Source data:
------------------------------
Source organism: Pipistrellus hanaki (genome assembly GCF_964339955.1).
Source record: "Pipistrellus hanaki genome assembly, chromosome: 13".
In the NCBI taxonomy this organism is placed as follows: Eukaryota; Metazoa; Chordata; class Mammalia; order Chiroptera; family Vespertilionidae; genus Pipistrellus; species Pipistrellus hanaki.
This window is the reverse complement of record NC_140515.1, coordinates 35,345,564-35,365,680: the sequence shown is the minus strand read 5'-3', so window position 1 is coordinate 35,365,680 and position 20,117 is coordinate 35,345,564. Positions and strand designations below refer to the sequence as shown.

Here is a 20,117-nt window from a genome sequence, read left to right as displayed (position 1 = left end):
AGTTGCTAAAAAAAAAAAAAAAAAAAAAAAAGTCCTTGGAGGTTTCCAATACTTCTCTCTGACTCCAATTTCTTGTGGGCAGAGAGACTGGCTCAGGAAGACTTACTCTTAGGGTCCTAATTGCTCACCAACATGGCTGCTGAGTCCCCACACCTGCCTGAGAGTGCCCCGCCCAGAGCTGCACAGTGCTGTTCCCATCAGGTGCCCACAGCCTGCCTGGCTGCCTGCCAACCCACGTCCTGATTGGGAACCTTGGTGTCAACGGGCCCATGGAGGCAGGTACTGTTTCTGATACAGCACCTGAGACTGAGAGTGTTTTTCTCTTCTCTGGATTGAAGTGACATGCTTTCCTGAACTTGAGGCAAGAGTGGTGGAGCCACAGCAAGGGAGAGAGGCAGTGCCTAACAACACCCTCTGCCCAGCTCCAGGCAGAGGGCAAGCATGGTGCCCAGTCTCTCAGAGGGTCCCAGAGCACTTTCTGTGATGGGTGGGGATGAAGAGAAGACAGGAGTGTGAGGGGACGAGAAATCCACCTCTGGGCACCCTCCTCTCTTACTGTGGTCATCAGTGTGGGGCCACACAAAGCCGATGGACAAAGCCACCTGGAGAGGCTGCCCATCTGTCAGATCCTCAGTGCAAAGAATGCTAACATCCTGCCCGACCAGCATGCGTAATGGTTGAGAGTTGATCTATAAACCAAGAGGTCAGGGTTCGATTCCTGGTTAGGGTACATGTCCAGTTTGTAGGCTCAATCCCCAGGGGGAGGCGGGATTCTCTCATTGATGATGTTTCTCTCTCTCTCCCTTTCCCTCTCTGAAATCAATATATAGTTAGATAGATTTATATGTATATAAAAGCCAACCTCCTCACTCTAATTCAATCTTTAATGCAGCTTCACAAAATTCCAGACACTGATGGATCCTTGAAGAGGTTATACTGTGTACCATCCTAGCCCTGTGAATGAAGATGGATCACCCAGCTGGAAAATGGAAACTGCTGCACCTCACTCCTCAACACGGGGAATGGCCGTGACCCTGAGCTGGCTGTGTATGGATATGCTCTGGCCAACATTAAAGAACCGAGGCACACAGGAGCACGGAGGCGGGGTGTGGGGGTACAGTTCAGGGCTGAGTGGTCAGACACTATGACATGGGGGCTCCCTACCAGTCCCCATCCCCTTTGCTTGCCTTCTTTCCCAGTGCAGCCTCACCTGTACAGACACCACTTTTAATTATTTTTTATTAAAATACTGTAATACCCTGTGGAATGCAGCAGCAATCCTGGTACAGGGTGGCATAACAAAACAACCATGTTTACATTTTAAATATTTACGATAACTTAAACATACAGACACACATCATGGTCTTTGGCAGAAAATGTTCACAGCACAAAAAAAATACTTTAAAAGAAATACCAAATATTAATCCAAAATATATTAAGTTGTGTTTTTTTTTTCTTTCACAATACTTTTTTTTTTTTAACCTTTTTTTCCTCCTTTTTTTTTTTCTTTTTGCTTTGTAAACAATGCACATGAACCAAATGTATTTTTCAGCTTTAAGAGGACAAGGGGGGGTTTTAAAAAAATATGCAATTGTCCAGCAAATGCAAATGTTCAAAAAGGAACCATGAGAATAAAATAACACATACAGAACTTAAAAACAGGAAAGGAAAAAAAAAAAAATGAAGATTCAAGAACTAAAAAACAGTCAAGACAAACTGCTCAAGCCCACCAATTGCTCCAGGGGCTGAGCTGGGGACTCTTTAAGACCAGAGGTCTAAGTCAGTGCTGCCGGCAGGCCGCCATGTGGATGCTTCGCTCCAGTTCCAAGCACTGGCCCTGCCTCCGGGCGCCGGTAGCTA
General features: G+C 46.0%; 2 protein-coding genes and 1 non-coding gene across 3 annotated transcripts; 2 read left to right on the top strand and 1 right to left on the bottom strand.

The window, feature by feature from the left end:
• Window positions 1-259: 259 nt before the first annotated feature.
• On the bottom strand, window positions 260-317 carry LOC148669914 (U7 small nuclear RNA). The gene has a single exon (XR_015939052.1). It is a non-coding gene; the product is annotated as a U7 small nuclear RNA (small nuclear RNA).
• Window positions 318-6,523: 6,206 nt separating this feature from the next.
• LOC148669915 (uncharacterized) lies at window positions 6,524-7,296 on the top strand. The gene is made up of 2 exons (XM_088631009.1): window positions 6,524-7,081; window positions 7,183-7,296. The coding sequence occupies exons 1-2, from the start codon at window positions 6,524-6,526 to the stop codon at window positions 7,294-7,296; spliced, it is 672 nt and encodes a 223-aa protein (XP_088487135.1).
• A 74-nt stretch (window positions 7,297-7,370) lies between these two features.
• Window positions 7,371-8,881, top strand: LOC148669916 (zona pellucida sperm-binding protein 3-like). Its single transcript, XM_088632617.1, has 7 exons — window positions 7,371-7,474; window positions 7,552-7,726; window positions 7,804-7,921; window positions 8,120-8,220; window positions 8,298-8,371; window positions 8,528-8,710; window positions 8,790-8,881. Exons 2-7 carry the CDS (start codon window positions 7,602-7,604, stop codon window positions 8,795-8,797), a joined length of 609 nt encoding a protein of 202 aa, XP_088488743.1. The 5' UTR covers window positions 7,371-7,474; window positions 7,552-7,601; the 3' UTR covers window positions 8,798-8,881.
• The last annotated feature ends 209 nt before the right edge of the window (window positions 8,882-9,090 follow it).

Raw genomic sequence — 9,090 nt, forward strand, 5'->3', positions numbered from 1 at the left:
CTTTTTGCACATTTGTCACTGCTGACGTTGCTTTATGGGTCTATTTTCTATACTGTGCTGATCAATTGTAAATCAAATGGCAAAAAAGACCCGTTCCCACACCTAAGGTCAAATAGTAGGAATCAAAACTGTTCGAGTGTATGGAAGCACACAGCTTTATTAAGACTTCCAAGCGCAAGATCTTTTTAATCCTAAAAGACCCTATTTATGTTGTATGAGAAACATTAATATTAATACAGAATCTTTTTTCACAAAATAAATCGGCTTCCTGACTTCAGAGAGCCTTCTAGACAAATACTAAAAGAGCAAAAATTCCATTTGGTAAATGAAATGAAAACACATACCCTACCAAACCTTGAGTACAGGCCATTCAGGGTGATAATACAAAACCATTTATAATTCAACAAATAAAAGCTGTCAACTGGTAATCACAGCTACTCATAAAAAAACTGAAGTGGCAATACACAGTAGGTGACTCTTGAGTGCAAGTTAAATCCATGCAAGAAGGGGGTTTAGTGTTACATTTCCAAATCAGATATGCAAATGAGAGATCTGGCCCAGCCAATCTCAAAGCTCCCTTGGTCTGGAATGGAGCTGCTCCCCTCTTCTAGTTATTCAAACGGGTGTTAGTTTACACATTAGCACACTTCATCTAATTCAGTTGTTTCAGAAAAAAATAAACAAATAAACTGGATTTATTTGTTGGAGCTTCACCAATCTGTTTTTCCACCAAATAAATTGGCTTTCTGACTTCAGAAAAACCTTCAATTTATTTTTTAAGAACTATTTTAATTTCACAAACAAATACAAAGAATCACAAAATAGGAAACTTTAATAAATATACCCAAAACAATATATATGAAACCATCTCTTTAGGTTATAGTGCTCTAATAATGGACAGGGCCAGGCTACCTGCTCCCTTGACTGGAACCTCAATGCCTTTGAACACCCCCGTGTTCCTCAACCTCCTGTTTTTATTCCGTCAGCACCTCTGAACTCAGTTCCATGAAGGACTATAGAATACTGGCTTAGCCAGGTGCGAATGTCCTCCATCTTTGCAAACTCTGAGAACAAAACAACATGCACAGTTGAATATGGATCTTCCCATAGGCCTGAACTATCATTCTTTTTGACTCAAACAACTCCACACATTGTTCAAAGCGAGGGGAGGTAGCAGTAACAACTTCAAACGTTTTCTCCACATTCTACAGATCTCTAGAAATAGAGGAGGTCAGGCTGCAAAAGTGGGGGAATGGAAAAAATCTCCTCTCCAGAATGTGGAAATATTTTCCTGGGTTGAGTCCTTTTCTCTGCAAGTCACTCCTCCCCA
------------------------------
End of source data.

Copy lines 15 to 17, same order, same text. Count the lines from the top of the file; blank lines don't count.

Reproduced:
• The last annotated feature ends 209 nt before the right edge of the window (window positions 8,882-9,090 follow it).

Raw genomic sequence — 9,090 nt, forward strand, 5'->3', positions numbered from 1 at the left:
CTTTTTGCACATTTGTCACTGCTGACGTTGCTTTATGGGTCTATTTTCTATACTGTGCTGATCAATTGTAAATCAAATGGCAAAAAAGACCCGTTCCCACACCTAAGGTCAAATAGTAGGAATCAAAACTGTTCGAGTGTATGGAAGCACACAGCTTTATTAAGACTTCCAAGCGCAAGATCTTTTTAATCCTAAAAGACCCTATTTATGTTGTATGAGAAACATTAATATTAATACAGAATCTTTTTTCACAAAATAAATCGGCTTCCTGACTTCAGAGAGCCTTCTAGACAAATACTAAAAGAGCAAAAATTCCATTTGGTAAATGAAATGAAAACACATACCCTACCAAACCTTGAGTACAGGCCATTCAGGGTGATAATACAAAACCATTTATAATTCAACAAATAAAAGCTGTCAACTGGTAATCACAGCTACTCATAAAAAAACTGAAGTGGCAATACACAGTAGGTGACTCTTGAGTGCAAGTTAAATCCATGCAAGAAGGGGGTTTAGTGTTACATTTCCAAATCAGATATGCAAATGAGAGATCTGGCCCAGCCAATCTCAAAGCTCCCTTGGTCTGGAATGGAGCTGCTCCCCTCTTCTAGTTATTCAAACGGGTGTTAGTTTACACATTAGCACACTTCATCTAATTCAGTTGTTTCAGAAAAAAATAAACAAATAAACTGGATTTATTTGTTGGAGCTTCACCAATCTGTTTTTCCACCAAATAAATTGGCTTTCTGACTTCAGAAAAACCTTCAATTTATTTTTTAAGAACTATTTTAATTTCACAAACAAATACAAAGAATCACAAAATAGGAAACTTTAATAAATATACCCAAAACAATATATATGAAACCATCTCTTTAGGTTATAGTGCTCTAATAATGGACAGGGCCAGGCTACCTGCTCCCTTGACTGGAACCTCAATGCCTTTGAACACCCCCGTGTTCCTCAACCTCCTGTTTTTATTCCGTCAGCACCTCTGAACTCAGTTCCATGAAGGACTATAGAATACTGGCTTAGCCAGGTGCGAATGTCCTCCATCTTTGCAAACTCTGAGAACAAAACAACATGCACAGTTGAATATGGATCTTCCCATAGGCCTGAACTATCATTCTTTTTGACTCAAACAACTCCACACATTGTTCAAAGCGAGGGGAGGTAGCAGTAACAACTTCAAACGTTTTCTCCACATTCTACAGATCTCTAGAAATAGAGGAGGTCAGGCTGCAAAAGTGGGGGAATGGAAAAAATCTCCTCTCCAGAATGTGGAAATATTTTCCTGGGTTGAGTCCTTTTCTCTGCAAGTCACTCCTCCCCA